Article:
What to Do When Your Kid is Anxious

What to Do When Your Kid is Anxious

What do most parents do when their kid is fearful or anxious in a given situation?  Typically, a parent will help their child escape the feared situation only to see that the more a child is encouraged to avoid the situation, the more fearful or anxious they become.  The Mayo Clinic has developed a program that encourages parents to do just the opposite–to help the child gradually face what they fear.

Anxiety disorders are among the most common mental health issues in children and teens, yet they are seldom treated.  The problem is compounded in that the disorder doesn’t go away but is carried into adulthood, and it can limit their success as an adult.

Let’s say your elementary age son has had a bad experience with a dog, and is now deathly afraid of any dog.  On the way to school, your child must pass a house with a big, loud dog that is sometimes in the yard.   Each day, your child begs you to drive him to school so as to avoid walking by the dog.  And when you can’t drive him, your son becomes increasingly anxious and will probably make himself sick due to his fear.  At best, the overprotective parent will make every effort to drive their son to school every day.  At worst, the parent ignores the problem, or makes light of it, only adding to their son’s level of fear and anxiety.

Here’s how the Mayo Clinic psychologists would treat you and your son.  First, simply tell your son you understand his anxiety, but that you are proud of him for trying to do  his best.  Then, they would encourage the parent to work out a way for the son to take small steps in facing his fears.  It might mean that on a Saturday, you and your son would walk to the house with the dog, and stand there for a short time as the dog barks at you.  You also seek a way to have your son make a decision, such as asking to visit a house with a small, friendly dog.  It’s important for you to do these things even though it may seem traumatic for your son, but you do them slowly.  Gradually you are exposing him to what he fears in a relatively safe way.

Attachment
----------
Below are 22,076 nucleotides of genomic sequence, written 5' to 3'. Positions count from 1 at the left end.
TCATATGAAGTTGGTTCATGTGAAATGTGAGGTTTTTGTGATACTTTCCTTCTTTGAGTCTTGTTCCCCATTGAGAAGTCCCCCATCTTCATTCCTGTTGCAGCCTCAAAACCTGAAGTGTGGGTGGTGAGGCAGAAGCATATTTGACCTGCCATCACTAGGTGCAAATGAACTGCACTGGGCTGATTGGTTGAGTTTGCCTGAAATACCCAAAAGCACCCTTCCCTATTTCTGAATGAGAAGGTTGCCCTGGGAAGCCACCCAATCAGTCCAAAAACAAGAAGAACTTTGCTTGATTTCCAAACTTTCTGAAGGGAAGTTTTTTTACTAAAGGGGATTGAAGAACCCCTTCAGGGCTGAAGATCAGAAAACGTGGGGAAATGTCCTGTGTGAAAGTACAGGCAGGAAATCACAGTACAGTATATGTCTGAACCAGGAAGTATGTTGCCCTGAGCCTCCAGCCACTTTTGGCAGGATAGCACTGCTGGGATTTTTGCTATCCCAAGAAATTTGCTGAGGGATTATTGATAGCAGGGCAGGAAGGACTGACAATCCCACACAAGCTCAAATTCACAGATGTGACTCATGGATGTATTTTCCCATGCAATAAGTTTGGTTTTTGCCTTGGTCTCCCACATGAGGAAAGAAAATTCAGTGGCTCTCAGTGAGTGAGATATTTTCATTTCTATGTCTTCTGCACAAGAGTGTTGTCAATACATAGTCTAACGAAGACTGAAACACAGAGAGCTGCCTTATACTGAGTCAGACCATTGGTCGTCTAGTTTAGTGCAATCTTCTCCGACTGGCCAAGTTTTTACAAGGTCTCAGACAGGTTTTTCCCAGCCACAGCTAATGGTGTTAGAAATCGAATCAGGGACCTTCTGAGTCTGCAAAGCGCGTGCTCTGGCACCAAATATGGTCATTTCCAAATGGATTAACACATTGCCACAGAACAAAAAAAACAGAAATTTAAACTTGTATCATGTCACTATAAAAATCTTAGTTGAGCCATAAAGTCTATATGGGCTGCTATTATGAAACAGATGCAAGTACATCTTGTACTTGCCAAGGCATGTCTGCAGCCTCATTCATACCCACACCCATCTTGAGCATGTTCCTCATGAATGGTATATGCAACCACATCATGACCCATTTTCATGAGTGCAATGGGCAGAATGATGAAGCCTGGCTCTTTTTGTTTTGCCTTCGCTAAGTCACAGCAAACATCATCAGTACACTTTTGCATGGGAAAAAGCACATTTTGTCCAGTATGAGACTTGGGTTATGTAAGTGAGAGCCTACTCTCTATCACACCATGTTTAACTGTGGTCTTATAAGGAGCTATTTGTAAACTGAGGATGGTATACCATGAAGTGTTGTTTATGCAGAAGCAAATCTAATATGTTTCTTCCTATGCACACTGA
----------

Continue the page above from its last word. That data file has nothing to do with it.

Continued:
Finally, when your son takes some of these steps, you communicate your pride in his efforts.  He is only praised when he takes a step forward.  Gradually, through a careful exposure to the fear, you son will overcome his fears.  To do this, you as a parent  have to overcome your own fears which lead you to being overprotective.

Question:  What are some of your own fears if you were to take these steps to help your child face his or her fears?

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